Plasmid toolbox for the construction of CRISPR/Cas9-HCAdV genomes. ( A ) Schematic presentation of intermediate CRISPR/Cas9 shuttle plasmids for simple gRNA manipulation and multiplexing and subsequent transfer of the customized CRISPR/Cas9 machinery into the HCAdV genome. Option 1: pShV-CBh-Cas9-gRNA for constitutive Cas9 expression. Option 2: pShV-TRE-Cas9-TeOn3G-gRNA for inducible Cas9 expression utilizing the TetOn3G system. Black arrowheads indicate unique restriction enzyme sites for insertion of further gRNA expression units. ( B ) Workflow for gRNA customization and multiplexing of the CRISPR/Cas9 machinery. Step1: Complementary annealed gRNA oligonucleotides are separately inserted between the Bsa I restriction enzyme sites resulting in pShV-CBh-Cas9-gRNA1, pShV-CBh-Cas9-gRNA2 and pShV-CBh-Cas9- gRNA3. Step 2: Customized gRNA expression units gRNA1 and gRNA2 are amplified by PCR using primers generating desired restriction enzyme sites. Step 3: gRNA1 and 2 are inserted into the respective restriction enzyme site within pShV-CBh-Cas9-gRNA1 resulting in pShV-CBh-Cas9-CBh-gRNA1-gRNA2-gRNA3. ( C ) Transfer of customized CRISPR/Cas9 transgenes into the HCAdV genomes. Option 1: Released CRISPR/Cas9 transgene cassettes flanked by homology arms are inserted into pHCAdV-HOM-CcdB-AMP-HOM replacing the CcdB-Amp R cassette. Option 2: Endonuclease guided cloning into pAd-FTC utilizing PI- Sce I and I- Ceu I. HOM, homology arms for homologous recombination into pHCAdV-HOM-CCBD-AMP-HOM; CBh-P, constitutive hybrid CMV enhancer/chicken β-actin promotor; TRE-P, inducible tetracycline responsible element promotor; TetOn3G, TetOn3G transactivator; Ef1-α-P, Ef1-α-Promotor; Cas9, Streptococcus pyogenes Cas9, gRNA, guide RNA expression unit; U6-P, U6 RNA polymerase III promotor, Kan R , Kanamycin resistance cassette; Amp R ; Ampicillin resistance cassette, Chl R , Chloramphenicol resistance cassette; CcdB, control of cell death B expression cassette; ITR, adenovirus serotype 5 inverted terminal repeat; Ψ, adenovirus serotype 5 packaging signal.
    Figure Legend Snippet: Plasmid toolbox for the construction of CRISPR/Cas9-HCAdV genomes. ( A ) Schematic presentation of intermediate CRISPR/Cas9 shuttle plasmids for simple gRNA manipulation and multiplexing and subsequent transfer of the customized CRISPR/Cas9 machinery into the HCAdV genome. Option 1: pShV-CBh-Cas9-gRNA for constitutive Cas9 expression. Option 2: pShV-TRE-Cas9-TeOn3G-gRNA for inducible Cas9 expression utilizing the TetOn3G system. Black arrowheads indicate unique restriction enzyme sites for insertion of further gRNA expression units. ( B ) Workflow for gRNA customization and multiplexing of the CRISPR/Cas9 machinery. Step1: Complementary annealed gRNA oligonucleotides are separately inserted between the Bsa I restriction enzyme sites resulting in pShV-CBh-Cas9-gRNA1, pShV-CBh-Cas9-gRNA2 and pShV-CBh-Cas9- gRNA3. Step 2: Customized gRNA expression units gRNA1 and gRNA2 are amplified by PCR using primers generating desired restriction enzyme sites. Step 3: gRNA1 and 2 are inserted into the respective restriction enzyme site within pShV-CBh-Cas9-gRNA1 resulting in pShV-CBh-Cas9-CBh-gRNA1-gRNA2-gRNA3. ( C ) Transfer of customized CRISPR/Cas9 transgenes into the HCAdV genomes. Option 1: Released CRISPR/Cas9 transgene cassettes flanked by homology arms are inserted into pHCAdV-HOM-CcdB-AMP-HOM replacing the CcdB-Amp R cassette. Option 2: Endonuclease guided cloning into pAd-FTC utilizing PI- Sce I and I- Ceu I. HOM, homology arms for homologous recombination into pHCAdV-HOM-CCBD-AMP-HOM; CBh-P, constitutive hybrid CMV enhancer/chicken β-actin promotor; TRE-P, inducible tetracycline responsible element promotor; TetOn3G, TetOn3G transactivator; Ef1-α-P, Ef1-α-Promotor; Cas9, Streptococcus pyogenes Cas9, gRNA, guide RNA expression unit; U6-P, U6 RNA polymerase III promotor, Kan R , Kanamycin resistance cassette; Amp R ; Ampicillin resistance cassette, Chl R , Chloramphenicol resistance cassette; CcdB, control of cell death B expression cassette; ITR, adenovirus serotype 5 inverted terminal repeat; Ψ, adenovirus serotype 5 packaging signal.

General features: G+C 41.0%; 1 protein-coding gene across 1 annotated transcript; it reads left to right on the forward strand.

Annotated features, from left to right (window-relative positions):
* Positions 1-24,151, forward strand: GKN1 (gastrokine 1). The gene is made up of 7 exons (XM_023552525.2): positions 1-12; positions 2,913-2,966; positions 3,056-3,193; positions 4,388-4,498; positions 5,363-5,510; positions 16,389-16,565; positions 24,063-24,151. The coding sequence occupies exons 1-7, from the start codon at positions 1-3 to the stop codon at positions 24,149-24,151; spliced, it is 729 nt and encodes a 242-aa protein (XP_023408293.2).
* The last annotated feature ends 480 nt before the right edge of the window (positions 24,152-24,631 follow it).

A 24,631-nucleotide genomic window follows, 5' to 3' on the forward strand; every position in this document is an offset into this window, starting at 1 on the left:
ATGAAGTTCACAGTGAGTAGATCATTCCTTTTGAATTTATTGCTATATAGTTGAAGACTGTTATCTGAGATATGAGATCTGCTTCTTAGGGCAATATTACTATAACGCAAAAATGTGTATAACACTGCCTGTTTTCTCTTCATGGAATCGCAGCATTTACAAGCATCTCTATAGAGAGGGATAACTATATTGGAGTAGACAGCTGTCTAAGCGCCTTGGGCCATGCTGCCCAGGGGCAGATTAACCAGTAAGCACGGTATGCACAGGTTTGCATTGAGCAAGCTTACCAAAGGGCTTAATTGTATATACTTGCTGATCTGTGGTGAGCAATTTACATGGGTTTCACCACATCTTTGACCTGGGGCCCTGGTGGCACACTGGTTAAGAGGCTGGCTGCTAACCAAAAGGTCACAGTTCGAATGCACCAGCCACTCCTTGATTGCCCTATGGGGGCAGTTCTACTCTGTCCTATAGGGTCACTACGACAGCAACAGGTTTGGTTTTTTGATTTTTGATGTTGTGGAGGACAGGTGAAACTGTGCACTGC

Techniques Used: Plasmid Preparation, CRISPR, Multiplexing, Expressing, Amplification, Polymerase Chain Reaction, Clone Assay, Homologous Recombination, RNA Expression